The likelihood of you developing an effective and rewarding personal (or professional) partnership relationship is enhanced when you:
©Arlene R. Taylor PhD Realizations Inc
1. Understand your own brain-function styles
2. Understand something about the other person’s brain-function styles
3. Avoid expecting or pushing the other person to be like you
4. Learn how to collaborate with the differences, maximizing each person’s giftedness
5. Have fun in the process
If you and your partner have completed the BTSA (Benziger Thinking Styles Assessment) and the Sensory Preference Assessment, the summaries in this section can provide tips for comparing your data and making practical applications.
My goal is to stimulate thinking and observation, trigger increased awareness at an individual level, jumpstart applications for everyday living, and provide options for behaviors. Although I have relied heavily on brain function research, a plethora of studies, and discussions with brain researchers and other experts, the summaries represent my own brain’s opinion.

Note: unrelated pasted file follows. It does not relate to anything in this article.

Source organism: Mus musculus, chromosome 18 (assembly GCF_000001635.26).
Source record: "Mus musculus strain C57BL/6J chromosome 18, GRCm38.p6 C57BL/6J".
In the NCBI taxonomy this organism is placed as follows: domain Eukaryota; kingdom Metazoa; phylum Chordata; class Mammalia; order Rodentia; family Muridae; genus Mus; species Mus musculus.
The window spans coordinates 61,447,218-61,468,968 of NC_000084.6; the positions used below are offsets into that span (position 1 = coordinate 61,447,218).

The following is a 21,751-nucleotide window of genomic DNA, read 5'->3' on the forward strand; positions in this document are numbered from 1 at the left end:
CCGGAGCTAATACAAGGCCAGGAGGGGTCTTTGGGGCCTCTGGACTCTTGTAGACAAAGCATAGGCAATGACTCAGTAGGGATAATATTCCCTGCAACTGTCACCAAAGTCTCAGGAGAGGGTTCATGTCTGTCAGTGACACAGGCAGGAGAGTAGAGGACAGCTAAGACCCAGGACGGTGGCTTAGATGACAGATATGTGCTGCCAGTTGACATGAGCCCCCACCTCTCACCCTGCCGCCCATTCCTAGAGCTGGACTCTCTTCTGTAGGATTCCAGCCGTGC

It can be helpful to remember that conclusions from research projects and studies typically are presented in the form of generalizations that apply to nearly 70% of the population (to the first standard deviation on either side of the mean). There are always exceptions based on individuality, because each human brain develops uniquely. No two brains are ever identical in structure, function, or perception, not even the brains of identical twins.